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Preface To 'A Short History Of The Sikhs' By Ganda Singh & Teja Singh
In a way, this is the first attempt to write a history of the Sikhs from a secular stand-point, to show how the foundations of their character were laid by their Gurus, who were their temporal as well as spiritual guides, how their political institutions grew out of their religious origins and national needs, how suffering intensified their character and moulded their national aim, which was nothing less than the deliverance of their country from the grip of the foreigner, and how the Sikh cause, which was the country's cause, triumphed after a severe and patient struggle extending over a century and ultimately gave the Sikhs the sovereignty of the Panjab. The whole movement was gradual and at no stage was there any sudden or uncalled for departure from the original aim. The character thus developed was also not one-sided-peaceful and saintly turned into something 'worldly' or, as propagandists taking their cue from western writers call it, 'military'. But it was harmonious and many-sided the result of a happy alternation of severe climates, fertile land and plenty of water, a due mixture of various races and their enriching cultures. It is true that the Sikhs have been very good fighters. But they have equally shone as farmers, carpenters, artisans, engineers, doctors, merchants, poets and painters. Common sense and hard thinking rather than mystical fervour or religious obscurantism has been their distinctive trait.
The material we have employed is taken mainly from original sources, and second-hand or later authorities are quoted only in support of earlier ones. For example, the Holy Granth as a source-book has been drawn upon more widely than ever before, and the implications of its texts are brought out more intimately than could be expected from those whose knowledge of Sikh scriptures is only second-hand.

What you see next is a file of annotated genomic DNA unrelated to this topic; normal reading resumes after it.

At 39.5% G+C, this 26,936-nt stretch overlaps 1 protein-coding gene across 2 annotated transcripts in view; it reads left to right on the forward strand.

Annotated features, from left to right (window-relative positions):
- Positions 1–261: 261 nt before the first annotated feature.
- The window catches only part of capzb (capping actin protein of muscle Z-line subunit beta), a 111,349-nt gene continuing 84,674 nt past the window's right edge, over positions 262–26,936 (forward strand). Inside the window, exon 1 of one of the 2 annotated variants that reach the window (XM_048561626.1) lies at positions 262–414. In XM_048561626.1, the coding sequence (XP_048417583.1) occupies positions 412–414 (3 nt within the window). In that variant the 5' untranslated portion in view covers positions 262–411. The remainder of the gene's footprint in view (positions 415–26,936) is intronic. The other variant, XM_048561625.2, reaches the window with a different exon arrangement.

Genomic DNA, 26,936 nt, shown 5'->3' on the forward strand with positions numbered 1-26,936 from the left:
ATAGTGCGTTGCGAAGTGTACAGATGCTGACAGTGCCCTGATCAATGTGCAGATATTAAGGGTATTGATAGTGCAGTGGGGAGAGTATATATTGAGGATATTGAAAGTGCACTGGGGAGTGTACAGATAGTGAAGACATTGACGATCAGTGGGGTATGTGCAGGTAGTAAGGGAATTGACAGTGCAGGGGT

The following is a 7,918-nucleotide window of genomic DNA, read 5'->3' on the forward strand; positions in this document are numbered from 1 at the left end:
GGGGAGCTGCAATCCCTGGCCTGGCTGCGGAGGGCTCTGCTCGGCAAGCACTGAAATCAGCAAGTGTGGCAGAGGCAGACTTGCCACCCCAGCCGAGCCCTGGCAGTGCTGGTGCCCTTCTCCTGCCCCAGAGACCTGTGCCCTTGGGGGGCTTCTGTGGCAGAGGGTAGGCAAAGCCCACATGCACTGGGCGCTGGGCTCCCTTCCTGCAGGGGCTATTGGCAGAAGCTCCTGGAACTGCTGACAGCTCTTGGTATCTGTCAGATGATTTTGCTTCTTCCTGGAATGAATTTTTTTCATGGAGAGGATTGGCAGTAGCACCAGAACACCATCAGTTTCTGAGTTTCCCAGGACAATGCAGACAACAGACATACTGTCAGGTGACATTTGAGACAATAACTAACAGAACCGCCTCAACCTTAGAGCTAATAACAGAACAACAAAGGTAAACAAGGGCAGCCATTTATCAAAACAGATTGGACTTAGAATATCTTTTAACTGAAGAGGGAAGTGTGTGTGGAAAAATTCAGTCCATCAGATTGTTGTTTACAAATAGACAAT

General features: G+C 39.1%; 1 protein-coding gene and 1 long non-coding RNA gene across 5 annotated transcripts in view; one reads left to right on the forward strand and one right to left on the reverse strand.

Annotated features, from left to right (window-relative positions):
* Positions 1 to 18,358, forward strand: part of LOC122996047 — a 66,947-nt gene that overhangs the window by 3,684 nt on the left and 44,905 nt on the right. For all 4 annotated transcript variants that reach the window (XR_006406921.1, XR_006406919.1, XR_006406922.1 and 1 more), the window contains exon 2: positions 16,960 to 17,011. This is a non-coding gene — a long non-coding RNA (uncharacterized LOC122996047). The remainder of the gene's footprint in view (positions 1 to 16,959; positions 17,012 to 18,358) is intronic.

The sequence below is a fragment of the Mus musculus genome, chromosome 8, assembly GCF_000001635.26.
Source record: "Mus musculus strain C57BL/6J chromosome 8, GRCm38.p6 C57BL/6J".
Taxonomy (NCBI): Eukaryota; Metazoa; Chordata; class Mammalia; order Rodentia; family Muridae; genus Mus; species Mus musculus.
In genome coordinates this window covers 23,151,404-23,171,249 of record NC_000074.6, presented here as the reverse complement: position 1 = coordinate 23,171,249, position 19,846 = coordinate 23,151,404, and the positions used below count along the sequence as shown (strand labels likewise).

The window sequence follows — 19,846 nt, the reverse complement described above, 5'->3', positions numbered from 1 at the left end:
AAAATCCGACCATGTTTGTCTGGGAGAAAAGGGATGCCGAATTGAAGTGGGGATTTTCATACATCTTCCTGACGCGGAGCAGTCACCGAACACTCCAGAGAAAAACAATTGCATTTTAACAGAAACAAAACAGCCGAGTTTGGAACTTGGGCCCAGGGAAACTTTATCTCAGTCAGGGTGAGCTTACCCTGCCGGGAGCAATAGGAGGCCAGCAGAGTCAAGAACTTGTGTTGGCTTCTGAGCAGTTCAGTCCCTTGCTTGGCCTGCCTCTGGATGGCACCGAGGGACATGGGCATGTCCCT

The main source-material used for the period of Sikh-Muslim clash is the Persian books many of which were evidently written to order by Muslim partisans with the object of showing up the liberators of the Panjab as mere marauders and incendiaries. Their fanaticism is clearly betrayed by their habitual use of still more disparaging and vituperative terms which, unfortunately, some of the Hindu writers, like Budh Singh, the author of Haqiqat, meekly echo. While these source-books are indispensable in the absence of any dispassionate or objective records, they need all the same to be used with discrimination.
The translators of these books into English still further distorted the truth. With a gross inexactitude, which appears almost purposeful at times, they twisted the text or interpolated passages in translation for which there was no authority in the original. Some of these errors we have pointed out in these pages. They require to be amended properly, or the whole work should be done over again by someone more dispassionate or better acquainted with the Persian texts. Of the histories by Sikhs we have preferred the earlier versions, such as those by Kesar Singh and Rattan Singh, and have used Santokh Singh and Gyan Singh very sparingly. In the matters connected with Patiala, we have not ignored the very reliable material supplied by Sardar Karam Singh.
In dealing with the whole story of the Sikhs and their life-and-death struggle against social and political tyranny, we have put down nothing in over-praise or malice. We have tried to be just and impartial and leave the result to be judged by just andimpartial readers.
|Author||Ganda Singh , Teja Singh|
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